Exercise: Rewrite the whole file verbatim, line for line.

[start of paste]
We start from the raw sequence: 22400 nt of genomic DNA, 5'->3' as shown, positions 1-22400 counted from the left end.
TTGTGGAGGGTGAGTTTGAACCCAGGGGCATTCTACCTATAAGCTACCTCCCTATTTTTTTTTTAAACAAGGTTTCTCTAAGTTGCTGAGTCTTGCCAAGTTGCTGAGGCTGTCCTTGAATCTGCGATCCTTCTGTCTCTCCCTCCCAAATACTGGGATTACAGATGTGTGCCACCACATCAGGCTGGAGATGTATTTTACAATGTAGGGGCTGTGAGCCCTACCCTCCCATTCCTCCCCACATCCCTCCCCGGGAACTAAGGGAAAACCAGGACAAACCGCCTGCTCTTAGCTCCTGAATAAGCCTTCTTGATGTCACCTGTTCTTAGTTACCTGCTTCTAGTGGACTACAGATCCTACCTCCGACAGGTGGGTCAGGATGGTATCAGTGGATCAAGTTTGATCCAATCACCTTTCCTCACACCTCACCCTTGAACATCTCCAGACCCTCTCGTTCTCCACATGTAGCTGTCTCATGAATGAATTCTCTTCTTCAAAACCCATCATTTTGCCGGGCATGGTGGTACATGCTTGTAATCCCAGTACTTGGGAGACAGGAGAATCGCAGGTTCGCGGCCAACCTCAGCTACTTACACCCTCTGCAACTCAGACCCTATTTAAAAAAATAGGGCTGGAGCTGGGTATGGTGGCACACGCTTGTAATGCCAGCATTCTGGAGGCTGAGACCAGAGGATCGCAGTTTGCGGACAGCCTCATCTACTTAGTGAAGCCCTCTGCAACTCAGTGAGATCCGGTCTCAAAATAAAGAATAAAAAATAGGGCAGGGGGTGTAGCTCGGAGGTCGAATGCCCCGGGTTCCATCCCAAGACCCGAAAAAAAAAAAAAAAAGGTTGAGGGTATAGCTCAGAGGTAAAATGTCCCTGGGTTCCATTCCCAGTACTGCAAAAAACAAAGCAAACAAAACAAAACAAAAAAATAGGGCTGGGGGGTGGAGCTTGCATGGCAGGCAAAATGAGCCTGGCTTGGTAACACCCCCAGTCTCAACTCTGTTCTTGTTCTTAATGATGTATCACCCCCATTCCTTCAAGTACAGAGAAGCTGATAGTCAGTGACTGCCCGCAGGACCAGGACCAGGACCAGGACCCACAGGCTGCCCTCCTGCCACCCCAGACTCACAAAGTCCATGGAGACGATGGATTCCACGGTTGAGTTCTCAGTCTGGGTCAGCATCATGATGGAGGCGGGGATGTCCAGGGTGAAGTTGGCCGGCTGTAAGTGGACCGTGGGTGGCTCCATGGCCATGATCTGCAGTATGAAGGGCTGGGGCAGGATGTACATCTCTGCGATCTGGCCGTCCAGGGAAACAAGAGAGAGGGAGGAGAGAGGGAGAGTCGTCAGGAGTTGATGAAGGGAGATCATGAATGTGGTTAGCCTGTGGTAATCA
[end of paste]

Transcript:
We start from the raw sequence: 22400 nt of genomic DNA, 5'->3' as shown, positions 1-22400 counted from the left end.
TTGTGGAGGGTGAGTTTGAACCCAGGGGCATTCTACCTATAAGCTACCTCCCTATTTTTTTTTTAAACAAGGTTTCTCTAAGTTGCTGAGTCTTGCCAAGTTGCTGAGGCTGTCCTTGAATCTGCGATCCTTCTGTCTCTCCCTCCCAAATACTGGGATTACAGATGTGTGCCACCACATCAGGCTGGAGATGTATTTTACAATGTAGGGGCTGTGAGCCCTACCCTCCCATTCCTCCCCACATCCCTCCCCGGGAACTAAGGGAAAACCAGGACAAACCGCCTGCTCTTAGCTCCTGAATAAGCCTTCTTGATGTCACCTGTTCTTAGTTACCTGCTTCTAGTGGACTACAGATCCTACCTCCGACAGGTGGGTCAGGATGGTATCAGTGGATCAAGTTTGATCCAATCACCTTTCCTCACACCTCACCCTTGAACATCTCCAGACCCTCTCGTTCTCCACATGTAGCTGTCTCATGAATGAATTCTCTTCTTCAAAACCCATCATTTTGCCGGGCATGGTGGTACATGCTTGTAATCCCAGTACTTGGGAGACAGGAGAATCGCAGGTTCGCGGCCAACCTCAGCTACTTACACCCTCTGCAACTCAGACCCTATTTAAAAAAATAGGGCTGGAGCTGGGTATGGTGGCACACGCTTGTAATGCCAGCATTCTGGAGGCTGAGACCAGAGGATCGCAGTTTGCGGACAGCCTCATCTACTTAGTGAAGCCCTCTGCAACTCAGTGAGATCCGGTCTCAAAATAAAGAATAAAAAATAGGGCAGGGGGTGTAGCTCGGAGGTCGAATGCCCCGGGTTCCATCCCAAGACCCGAAAAAAAAAAAAAAAAGGTTGAGGGTATAGCTCAGAGGTAAAATGTCCCTGGGTTCCATTCCCAGTACTGCAAAAAACAAAGCAAACAAAACAAAACAAAAAAATAGGGCTGGGGGGTGGAGCTTGCATGGCAGGCAAAATGAGCCTGGCTTGGTAACACCCCCAGTCTCAACTCTGTTCTTGTTCTTAATGATGTATCACCCCCATTCCTTCAAGTACAGAGAAGCTGATAGTCAGTGACTGCCCGCAGGACCAGGACCAGGACCAGGACCCACAGGCTGCCCTCCTGCCACCCCAGACTCACAAAGTCCATGGAGACGATGGATTCCACGGTTGAGTTCTCAGTCTGGGTCAGCATCATGATGGAGGCGGGGATGTCCAGGGTGAAGTTGGCCGGCTGTAAGTGGACCGTGGGTGGCTCCATGGCCATGATCTGCAGTATGAAGGGCTGGGGCAGGATGTACATCTCTGCGATCTGGCCGTCCAGGGAAACAAGAGAGAGGGAGGAGAGAGGGAGAGTCGTCAGGAGTTGATGAAGGGAGATCATGAATGTGGTTAGCCTGTGGTAATCA